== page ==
Dear reader, I ask that you accompany me on a little sojourn into the land of the music industry to take a gander at their sales model.  First let’s consider the chief sales device:  the albums.  Years ago there was much ado when Napster came into widespread use and people proceeded to download albums–for free.  Those albums, ultimately still creations of artists, yield very little by way of money to the performers and instead serve as a great tool for the execs to make $$ off the creative types they’re *cough, cough* bank-rolling.  For revenue upon which they can actually live many performers rely upon merchandising as well as concert tours.  In fact, due to the low payment on albums, some artists even let their fans download albums for FREE from their own websites.  So, if you decided to not pay for the album but did decide to put that money toward a concert ticket you actually have supported the artist/band far more fiscally than if you bought the album then sat at home when they came around and performed.

Let’s take a little jump over to the publishing industry and see what it holds for us.  [In the interest of brevity I am going to skip over some steps here but, suffice it to say, an author doesn’t “just” get published when the book is finished.  At least most of them don’t, ‘kay?  ‘Kay.]  An author writes a book and it gets published.  Now that e-readers are gaining some pretty serious heads of steam I think it is quite certain one can say that most books will be available in the e-pub format thusly making it that much easier to have access to it without actually buying it (i.e. STEALING it).  Authors generally get a meagerly advance when their book is sold to an editor/publisher then, after paying out of that advance for their own publicity so the book will sell, wait a couple years for the royalties to start rolling in.  There is no concert or merchandising in most cases just that one little product that more than likely took someone several months of their life to create.  [Not all books are made into movies so put down that copy of Twilight, the calendar as well as that T-shirt and pay attention.]  When that author who might have written the best book you never paid for goes to look for a publisher for the even better best book you never will pay for and the sales records are lousy- do you think he/she/they will get a big advance?  For that matter do you think they will necessarily get a publishing deal?  All things are possible but if we’re talking about a firm putting forward capital so a book can get published they’ll want to be sure the risk of flopping will be minimal.  This means those sales records of the previously published work matters a great deal.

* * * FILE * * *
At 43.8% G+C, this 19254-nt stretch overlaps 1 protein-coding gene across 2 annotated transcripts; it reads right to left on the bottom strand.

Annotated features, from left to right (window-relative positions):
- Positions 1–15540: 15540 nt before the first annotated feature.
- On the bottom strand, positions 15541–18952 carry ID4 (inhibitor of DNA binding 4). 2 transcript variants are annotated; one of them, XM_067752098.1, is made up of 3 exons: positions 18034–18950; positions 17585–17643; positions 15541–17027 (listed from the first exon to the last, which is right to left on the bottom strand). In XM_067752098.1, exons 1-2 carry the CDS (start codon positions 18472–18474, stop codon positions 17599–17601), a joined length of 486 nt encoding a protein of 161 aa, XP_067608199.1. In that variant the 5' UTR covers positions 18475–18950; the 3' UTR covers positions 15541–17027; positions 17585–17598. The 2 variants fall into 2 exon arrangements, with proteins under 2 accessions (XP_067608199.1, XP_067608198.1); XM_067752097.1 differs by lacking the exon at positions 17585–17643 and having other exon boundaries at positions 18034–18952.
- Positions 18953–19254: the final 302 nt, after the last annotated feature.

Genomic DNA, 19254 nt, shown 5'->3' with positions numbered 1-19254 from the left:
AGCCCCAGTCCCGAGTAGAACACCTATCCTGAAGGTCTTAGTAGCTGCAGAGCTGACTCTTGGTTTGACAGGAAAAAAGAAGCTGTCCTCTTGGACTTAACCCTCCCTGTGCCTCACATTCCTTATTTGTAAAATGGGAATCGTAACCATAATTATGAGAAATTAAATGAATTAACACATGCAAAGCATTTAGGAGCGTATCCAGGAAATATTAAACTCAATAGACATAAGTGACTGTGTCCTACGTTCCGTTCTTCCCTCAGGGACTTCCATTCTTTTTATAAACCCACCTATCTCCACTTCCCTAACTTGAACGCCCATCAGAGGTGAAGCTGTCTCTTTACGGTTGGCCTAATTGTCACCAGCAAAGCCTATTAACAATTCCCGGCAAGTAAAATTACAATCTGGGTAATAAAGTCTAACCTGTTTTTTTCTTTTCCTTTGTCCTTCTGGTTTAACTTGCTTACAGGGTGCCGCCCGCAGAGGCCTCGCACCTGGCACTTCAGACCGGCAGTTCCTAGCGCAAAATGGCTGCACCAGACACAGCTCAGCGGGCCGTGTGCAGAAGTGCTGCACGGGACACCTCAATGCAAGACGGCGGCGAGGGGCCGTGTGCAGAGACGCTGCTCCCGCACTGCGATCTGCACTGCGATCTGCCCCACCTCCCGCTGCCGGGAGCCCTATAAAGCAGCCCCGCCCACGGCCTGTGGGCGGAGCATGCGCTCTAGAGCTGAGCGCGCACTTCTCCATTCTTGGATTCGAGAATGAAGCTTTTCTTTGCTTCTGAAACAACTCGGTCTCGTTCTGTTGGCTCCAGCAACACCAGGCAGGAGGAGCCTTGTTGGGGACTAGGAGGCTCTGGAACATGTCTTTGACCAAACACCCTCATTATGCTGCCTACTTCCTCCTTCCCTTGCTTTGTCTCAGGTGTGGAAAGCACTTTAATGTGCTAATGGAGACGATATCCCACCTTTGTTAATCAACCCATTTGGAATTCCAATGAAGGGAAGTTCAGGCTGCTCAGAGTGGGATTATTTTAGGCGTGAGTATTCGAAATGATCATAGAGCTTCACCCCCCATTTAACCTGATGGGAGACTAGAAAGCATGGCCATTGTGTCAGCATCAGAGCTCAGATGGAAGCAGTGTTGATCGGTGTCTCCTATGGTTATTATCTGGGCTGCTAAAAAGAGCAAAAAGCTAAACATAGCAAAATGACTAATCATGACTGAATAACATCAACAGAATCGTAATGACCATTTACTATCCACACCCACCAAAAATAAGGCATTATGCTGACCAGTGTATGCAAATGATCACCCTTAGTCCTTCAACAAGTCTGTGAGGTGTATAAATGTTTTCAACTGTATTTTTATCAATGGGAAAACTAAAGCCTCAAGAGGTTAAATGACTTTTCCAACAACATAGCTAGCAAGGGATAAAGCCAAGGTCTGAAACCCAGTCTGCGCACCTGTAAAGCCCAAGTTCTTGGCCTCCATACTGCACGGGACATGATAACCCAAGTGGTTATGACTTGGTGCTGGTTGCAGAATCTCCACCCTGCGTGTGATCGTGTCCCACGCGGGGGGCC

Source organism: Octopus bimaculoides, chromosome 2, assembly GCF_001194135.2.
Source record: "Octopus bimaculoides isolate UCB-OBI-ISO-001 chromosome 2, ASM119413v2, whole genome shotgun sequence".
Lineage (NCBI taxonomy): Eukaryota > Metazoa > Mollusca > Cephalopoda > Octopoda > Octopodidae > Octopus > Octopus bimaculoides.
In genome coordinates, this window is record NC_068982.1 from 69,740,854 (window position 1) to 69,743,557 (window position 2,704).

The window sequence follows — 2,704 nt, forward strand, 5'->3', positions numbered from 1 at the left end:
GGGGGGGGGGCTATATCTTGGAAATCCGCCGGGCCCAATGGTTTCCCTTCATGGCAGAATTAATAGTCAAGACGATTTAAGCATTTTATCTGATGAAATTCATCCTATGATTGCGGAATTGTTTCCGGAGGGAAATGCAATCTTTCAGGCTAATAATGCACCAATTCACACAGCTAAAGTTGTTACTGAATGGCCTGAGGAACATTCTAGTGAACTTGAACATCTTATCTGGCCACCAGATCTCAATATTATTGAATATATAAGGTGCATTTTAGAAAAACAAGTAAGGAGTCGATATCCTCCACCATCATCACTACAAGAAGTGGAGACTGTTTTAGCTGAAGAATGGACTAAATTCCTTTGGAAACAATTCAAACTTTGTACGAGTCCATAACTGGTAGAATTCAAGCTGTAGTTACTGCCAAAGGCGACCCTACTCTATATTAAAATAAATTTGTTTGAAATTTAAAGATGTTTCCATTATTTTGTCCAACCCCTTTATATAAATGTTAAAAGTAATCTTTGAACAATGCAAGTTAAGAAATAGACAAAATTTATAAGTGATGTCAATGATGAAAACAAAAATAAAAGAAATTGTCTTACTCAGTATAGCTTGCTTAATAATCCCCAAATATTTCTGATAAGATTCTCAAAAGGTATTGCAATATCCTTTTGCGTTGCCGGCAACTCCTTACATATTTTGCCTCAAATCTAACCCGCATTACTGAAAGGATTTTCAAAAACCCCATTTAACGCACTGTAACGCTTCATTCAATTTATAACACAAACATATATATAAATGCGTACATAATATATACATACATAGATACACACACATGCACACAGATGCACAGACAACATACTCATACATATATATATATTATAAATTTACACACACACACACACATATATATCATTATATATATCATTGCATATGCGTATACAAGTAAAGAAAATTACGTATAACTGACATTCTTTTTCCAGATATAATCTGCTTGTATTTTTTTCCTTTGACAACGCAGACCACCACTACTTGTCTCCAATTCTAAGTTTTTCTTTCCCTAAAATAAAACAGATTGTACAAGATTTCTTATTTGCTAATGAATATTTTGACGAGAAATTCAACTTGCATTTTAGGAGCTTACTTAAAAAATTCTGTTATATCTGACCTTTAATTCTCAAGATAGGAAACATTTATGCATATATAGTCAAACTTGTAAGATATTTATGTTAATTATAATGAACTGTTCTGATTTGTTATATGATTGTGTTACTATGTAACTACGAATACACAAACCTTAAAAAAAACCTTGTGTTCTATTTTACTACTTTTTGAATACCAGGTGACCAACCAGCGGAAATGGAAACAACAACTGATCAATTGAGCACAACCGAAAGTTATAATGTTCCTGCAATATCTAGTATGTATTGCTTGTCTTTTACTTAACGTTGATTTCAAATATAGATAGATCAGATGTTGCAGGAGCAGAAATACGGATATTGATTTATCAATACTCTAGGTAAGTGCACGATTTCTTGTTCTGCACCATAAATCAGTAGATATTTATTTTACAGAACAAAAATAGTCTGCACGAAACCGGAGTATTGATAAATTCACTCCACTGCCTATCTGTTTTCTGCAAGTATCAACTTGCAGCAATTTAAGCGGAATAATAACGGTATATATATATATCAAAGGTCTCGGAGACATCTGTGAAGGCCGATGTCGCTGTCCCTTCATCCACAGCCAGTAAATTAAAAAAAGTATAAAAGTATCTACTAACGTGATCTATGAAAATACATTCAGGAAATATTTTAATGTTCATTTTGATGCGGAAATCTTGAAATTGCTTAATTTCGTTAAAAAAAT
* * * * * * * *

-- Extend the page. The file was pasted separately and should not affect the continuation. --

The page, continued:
The people who can weather such storms are those who sell so many copies REGARDLESS of the amount of pirated issues circulating are in the very slightest minority of published authors.  People like Dan Brown, Nora Roberts and Stephen King, who were already established publishing industry heavy hitters before the big e-reader boom.  That is not the market we have today.  In twenty years or so, when those authors have passed on to write their novels in the great beyond and we can’t read them anymore- who will we be left with?  Okay, so we’ll probably still have Dan Brown writing about Tom Hanks, errrr, Robert Langdon and Meyer talking about Team Jacob, but who else?  What other newly minted phenom will be able to write books every year or so to keep us entranced by their prose and enraptured by their characters if stealing digitally formatted manuscripts takes off the same way Kindle sales have?

I would contend the literary community would be sorely lacking in new, thought provoking material but, even if I’m wrong- how would we ever know?  The best book you never paid for could very well wind up the best book never published and languishing in a land of obscurity due to the extreme economic hardship of the publishing industry and the unwanted risk.  To break into an industry like publishing is incredibly difficult and takes a good deal of luck, a great deal of tenacity and still there’s no gaurantee of getting that big fat advance some authors have made headlines with.  The least we can do, should we want to read a book and we don’t want to wait for it to arrive on our library’s shelves is to pay for it.  And, let’s face it, aren’t those hours spend in front of your e-reader, or even getting ink upon your fingers from the pages, totally worth the price of admission?


4 responses to “Pirates!

  • Jan

    I know of people who only read library books. They refuse to buy a book because of the way libraries work, they don’t need to! I was taught that when I love a book, it is a delicious luxury to add it to my collection. Unfortunately, sometimes it is that! a luxury. I am currently re-reading books I have loved and find that I am in such a different “place” at this time, I am getting a whole new perspective from the ones I am reading, fact and fiction alike!

    • kimberlyloomis

      Purchasing a book can indeed be a luxury but it not does not mean one is entitled to own that work for free. Borrowing a book from a friend/library who paid to own that work is perfectly acceptable and reasonable.

  • Chris

    My take on this topic is the same as my take on the topic of pirated music. The problem here is that the creation and distribution of this media (literature) isn’t keeping up with technology and the basic human condition of greed. It’s patently absurd to blame people for stealing something that distributors have artificially inflated the cost of 1000x.

    There’s plenty of information in the press about how e-books are exploding. Without any evidence to back it up, I would say that within a few years, just as in the music industry, we will see just as many sales of electronic books as we see paper books.

    The problem here is that the current model for a writer to create and publish a book is horrific. As you pointed out, they get a meager advance of pay, and typically have to wait years to see substantial royalties.